Below you will find the important quotes in Fences related to the theme of Mortality.
Act 1: Scene 1 Quotes

I wrestled with Death for three days and three nights and I’m standing here to tell you about it. . . . At the end of the third night we done weakened each other to where we can’t hardly move. Death stood up, throwed on his robe . . . had him a white robe with a hood on it. He throwed on that robe and went off to look for his sickle. Say, “I’ll be back.” Just like that. . . . I told him, say, “yeah, but . . . you gonna have to find me!” I wasn’t no fool. I wasn’t going looking for him. Death aint nothing to play with. And I know he’s gonna get me. . . . But . . . as long as I keep up my vigilance . . . he’s gonna have to fight to get me. I ain’t going easy.

Related Characters: Troy Maxson (speaker), Rose Maxson , Jim Bono
Related Symbols: “Mr. Death”
Page Number: 12
Explanation and Analysis:

Troy speaks these lines to Bono and Rose, in the first scene of the first act, during the two men’s Friday night ritual of drink and conversation. Rose has just scolded Troy for drinking so much, telling him that he’s going to drink himself to death, and this has consequently inspired Troy to address the topic of death.

Here, Troy invokes his “Mr. Death,” a mythical figure with which he’s personified the abstract force of death. Troy’s frequent mentioning of Mr. Death—either in the form of the grim reaper or the devil—speaks to his tendency to tell tall tales about his life, and distort reality with fantasy. Though Troy busies himself in this passage with describing an elaborate wrestling match with the grim reaper (who is not wearing the traditional black, but rather a white robe and hood, perhaps in a reference to a member of the Ku Klux Klan), seeming to intend that his story be taken as a factual account of a real event, Rose translates fantasy into reality by explaining that Troy’s tale actually refers to the time when he contracted pneumonia.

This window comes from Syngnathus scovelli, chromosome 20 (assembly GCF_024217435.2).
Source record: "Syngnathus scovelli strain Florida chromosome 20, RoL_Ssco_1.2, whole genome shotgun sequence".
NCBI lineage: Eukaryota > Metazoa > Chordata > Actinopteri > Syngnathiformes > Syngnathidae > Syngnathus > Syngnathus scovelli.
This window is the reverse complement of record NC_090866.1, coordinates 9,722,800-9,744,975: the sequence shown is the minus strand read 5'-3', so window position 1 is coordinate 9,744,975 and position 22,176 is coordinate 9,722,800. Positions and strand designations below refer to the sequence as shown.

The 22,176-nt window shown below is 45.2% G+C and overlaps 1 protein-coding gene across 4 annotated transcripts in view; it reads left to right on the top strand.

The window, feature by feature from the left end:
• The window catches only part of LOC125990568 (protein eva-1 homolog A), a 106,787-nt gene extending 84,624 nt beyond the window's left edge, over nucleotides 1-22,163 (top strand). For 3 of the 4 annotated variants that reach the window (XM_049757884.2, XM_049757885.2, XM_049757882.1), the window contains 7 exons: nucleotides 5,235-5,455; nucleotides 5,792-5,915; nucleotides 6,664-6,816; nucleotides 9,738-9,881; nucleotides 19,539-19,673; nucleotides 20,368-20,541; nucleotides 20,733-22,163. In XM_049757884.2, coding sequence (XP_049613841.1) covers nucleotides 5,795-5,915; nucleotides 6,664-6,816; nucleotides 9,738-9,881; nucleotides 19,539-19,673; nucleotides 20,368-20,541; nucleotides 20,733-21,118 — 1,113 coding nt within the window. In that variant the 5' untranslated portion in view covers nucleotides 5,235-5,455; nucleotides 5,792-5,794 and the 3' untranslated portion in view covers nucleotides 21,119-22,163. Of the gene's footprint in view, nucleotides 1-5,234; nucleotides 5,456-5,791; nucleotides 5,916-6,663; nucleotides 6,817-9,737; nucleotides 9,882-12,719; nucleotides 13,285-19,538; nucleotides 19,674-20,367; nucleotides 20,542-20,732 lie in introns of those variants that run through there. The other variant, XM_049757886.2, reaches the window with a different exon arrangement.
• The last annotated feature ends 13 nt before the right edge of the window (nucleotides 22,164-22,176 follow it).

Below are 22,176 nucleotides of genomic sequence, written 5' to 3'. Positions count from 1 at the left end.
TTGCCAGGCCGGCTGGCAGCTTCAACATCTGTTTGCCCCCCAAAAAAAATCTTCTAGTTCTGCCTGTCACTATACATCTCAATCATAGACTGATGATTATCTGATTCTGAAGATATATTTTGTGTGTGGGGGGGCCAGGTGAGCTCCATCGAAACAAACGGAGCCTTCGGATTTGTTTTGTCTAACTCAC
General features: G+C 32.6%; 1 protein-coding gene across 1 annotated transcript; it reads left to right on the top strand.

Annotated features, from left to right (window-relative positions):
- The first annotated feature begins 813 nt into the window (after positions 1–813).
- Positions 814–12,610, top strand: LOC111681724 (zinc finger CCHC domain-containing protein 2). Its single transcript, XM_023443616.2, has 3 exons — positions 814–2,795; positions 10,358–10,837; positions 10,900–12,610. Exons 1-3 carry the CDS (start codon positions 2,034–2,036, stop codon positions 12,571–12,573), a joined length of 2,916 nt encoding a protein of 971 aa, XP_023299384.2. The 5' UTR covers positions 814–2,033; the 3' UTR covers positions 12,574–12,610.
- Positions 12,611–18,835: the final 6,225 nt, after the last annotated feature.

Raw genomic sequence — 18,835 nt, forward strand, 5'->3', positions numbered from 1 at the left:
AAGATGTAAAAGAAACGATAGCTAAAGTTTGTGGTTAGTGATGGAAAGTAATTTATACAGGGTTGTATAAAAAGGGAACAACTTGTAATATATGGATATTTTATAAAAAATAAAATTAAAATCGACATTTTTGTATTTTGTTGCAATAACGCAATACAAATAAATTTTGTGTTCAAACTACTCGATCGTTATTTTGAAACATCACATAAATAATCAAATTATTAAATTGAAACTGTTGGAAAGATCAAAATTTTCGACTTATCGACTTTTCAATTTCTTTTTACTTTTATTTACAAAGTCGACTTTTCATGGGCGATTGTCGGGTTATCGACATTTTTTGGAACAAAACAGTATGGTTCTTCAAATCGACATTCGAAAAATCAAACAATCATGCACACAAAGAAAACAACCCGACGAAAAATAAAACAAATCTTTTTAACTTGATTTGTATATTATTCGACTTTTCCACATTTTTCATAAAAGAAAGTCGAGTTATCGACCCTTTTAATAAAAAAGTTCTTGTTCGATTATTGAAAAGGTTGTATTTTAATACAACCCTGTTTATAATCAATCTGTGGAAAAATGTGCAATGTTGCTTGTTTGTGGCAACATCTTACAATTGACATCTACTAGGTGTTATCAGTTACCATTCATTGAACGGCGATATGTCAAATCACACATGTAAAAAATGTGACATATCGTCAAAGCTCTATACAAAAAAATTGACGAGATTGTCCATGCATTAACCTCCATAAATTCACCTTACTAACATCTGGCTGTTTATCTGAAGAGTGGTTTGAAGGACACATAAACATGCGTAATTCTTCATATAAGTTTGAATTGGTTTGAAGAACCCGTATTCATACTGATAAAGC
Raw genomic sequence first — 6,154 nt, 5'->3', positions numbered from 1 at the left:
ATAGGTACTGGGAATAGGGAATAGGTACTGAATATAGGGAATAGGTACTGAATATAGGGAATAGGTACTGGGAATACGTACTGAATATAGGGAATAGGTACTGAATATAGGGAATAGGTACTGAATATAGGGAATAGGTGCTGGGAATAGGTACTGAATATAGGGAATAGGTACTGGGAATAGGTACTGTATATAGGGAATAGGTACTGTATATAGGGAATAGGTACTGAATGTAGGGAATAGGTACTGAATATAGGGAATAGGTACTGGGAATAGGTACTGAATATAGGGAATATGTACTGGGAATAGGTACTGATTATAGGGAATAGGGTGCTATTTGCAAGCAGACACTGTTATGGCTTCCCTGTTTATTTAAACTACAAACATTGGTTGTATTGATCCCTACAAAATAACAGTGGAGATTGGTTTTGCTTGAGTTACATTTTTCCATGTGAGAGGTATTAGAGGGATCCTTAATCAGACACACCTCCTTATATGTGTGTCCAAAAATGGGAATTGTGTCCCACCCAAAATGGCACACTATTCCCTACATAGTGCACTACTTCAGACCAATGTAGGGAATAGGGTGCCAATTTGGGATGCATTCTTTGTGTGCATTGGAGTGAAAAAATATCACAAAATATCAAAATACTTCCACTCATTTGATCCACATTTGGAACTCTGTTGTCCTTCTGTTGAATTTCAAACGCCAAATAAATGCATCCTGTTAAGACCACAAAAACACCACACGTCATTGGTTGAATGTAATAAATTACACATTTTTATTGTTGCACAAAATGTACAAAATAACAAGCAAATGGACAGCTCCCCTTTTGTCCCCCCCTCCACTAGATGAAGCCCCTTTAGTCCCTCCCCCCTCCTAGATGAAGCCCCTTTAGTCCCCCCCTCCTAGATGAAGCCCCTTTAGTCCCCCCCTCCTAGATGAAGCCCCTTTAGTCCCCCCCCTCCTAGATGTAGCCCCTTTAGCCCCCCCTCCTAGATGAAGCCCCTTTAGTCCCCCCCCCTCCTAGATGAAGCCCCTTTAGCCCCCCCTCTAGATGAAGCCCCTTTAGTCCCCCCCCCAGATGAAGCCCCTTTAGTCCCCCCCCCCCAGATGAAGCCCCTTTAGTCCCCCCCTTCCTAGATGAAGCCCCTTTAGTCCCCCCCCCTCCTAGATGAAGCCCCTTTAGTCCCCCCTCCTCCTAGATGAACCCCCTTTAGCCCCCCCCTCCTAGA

Troy’s insistence that he will only go out with a fight, that he won’t let death take him easily, reflects his hardened and toughened outlook on life itself—an outlook which he tries to instill in Cory. Always trying to remain “vigilant” and armored-up for the approach of this figment of his imagination—for this evil being who has a very personal gripe with him—Troy’s treatment of his family is always tinged by this battle-ready mentality.


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You ain’t seen no devil. I done told you that man ain’t had nothing to do with the devil. Anything you can’t understand, you want to call it the devil.

Related Characters: Rose Maxson (speaker), Troy Maxson, Lyons Maxson, Jim Bono
Related Symbols: “Mr. Death”
Page Number: 14
Explanation and Analysis:

Rose speaks these lines in response to Troy’s declaration that he’s met the devil. It’s the first scene of the first act, and Lyons has just come by to ask Troy if he can borrow some money.

Here, Rose’s function as the voice of reason in her relationship with Troy becomes more apparent. Anything Troy can’t understand, she claims, he wants to attribute to the workings of the devil—to “Mr. Death,” Troy’s personified figure of the abstract, impersonal force of death. Rose thereby offers an explanation for Troy’s tendency to tell tall tales and spin fantasies as if they were true accounts of reality: rather than leaving things open to chance and the contingency of natural events (which make it impossible for anyone to successfully understand the reason behind everything that happens to them in life), Troy would rather give an explanation—even if it means telling a lie. This points to a fundamental attribute of Troy’s psyche: he’s afraid of the unexplainable—of things he doesn’t know or totally understand. This perhaps explains the hardness to his personality—why he treats a new and changing society, like the one Cory inhabits, as if it were the old one in which he grew up, hence why he won’t allow Cory to play sports.